5 Beginner’s Tips for Better Cycling

Cyclists biking in the cityAre you thinking of jumping into cycling? Whether for your commute, exercise or simply for fun, cycling is an incredibly versatile activity and there’s no better place on Earth for it than sunny San Diego. Here are some tips for beginners to help you get the most out of your ride.

Five Tips

  1. Don’t just buy any old bike and helmet. Your helmet should be snug and brightly colored (for biking in low light), and it should meet the standards of the U.S. Consumer Product Safety Commission. Your bike should fit your frame; when straddling the bike, you should have about one to two inches of clearance between your body and the top tube. Your handlebars should be one inch lower than the seat top. Make sure the seat is anatomically designed and comfortable enough for long-term use (many racing bikes have hard, narrow seats that can be uncomfortable.)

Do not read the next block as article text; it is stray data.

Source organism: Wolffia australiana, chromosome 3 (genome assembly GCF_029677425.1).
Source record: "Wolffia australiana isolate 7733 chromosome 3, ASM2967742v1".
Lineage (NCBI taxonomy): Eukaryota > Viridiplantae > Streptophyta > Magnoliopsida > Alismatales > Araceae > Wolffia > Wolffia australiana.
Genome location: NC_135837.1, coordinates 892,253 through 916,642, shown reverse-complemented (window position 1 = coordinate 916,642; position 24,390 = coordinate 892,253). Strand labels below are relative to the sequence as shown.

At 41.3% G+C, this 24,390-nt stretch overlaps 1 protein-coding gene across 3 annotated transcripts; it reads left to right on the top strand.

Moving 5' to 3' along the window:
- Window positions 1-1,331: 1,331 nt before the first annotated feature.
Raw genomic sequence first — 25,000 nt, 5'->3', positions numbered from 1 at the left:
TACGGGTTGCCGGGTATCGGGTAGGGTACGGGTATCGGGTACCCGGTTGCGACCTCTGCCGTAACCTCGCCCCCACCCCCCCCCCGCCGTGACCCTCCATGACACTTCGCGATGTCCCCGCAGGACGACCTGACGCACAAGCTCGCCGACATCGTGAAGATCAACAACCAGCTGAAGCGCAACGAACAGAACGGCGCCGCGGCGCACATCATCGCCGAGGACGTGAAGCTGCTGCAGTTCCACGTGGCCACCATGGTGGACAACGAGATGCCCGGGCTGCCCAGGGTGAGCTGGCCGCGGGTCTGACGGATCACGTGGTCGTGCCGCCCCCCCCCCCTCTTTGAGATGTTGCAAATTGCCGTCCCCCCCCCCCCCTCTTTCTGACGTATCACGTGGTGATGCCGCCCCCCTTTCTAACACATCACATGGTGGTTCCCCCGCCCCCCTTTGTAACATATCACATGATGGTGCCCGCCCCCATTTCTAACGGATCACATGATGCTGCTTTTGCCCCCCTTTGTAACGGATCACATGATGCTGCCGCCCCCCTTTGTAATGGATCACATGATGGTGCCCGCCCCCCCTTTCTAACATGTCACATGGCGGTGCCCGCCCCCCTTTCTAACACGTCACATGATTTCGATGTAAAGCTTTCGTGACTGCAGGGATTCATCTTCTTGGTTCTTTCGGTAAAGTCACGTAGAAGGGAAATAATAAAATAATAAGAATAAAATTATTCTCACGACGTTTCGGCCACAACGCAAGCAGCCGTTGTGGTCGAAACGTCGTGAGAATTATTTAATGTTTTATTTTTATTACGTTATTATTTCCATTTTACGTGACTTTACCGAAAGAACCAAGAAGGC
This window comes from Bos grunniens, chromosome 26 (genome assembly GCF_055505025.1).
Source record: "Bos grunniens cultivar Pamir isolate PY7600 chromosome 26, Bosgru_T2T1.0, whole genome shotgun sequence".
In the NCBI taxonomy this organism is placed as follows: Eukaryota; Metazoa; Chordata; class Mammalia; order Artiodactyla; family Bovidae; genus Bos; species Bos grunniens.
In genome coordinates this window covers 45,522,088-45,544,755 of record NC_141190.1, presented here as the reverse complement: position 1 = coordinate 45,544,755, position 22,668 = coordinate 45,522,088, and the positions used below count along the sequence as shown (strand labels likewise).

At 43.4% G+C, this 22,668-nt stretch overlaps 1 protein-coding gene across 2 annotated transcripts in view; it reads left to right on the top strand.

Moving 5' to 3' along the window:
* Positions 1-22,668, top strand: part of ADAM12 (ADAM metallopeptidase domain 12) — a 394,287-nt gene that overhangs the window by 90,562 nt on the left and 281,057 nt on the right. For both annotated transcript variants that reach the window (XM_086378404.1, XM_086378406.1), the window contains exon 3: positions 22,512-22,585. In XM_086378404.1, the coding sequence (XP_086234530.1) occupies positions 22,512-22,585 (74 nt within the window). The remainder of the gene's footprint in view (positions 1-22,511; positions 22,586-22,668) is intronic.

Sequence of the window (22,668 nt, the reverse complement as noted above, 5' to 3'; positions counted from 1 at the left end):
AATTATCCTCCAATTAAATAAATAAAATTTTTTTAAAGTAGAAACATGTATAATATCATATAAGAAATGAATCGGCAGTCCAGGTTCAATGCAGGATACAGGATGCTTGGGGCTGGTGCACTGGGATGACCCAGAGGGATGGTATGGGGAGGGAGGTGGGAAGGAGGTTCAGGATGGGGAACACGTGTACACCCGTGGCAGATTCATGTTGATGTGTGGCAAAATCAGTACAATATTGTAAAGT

2. Start slow, especially if you aren’t in the best shape. A 30-minute ride every day on flat terrain for a few weeks will get you acclimated to cycling, and from then on you can vary the intensity of your rides as well as the distance ridden and terrain you are able to handle.
  3. See and be seen. Most cycling accidents occur between 6pm and 9pm, so make sure you do everything you can to remain visible during low light. Wear reflective or bright clothing and make sure your bike has lights and reflectors. Pay attention to traffic around you and make sure to communicate your intent to other drivers.
  4. Learn the universal hand symbols used by cyclists to communicate with other drivers. Practice controlling your bike with one hand in your first weeks so that you can get used to signaling.
  5. As tempting as it might be, don’t ride with headphones on. It is extremely dangerous to do so. You might not hear traffic or emergency vehicles approaching from behind.


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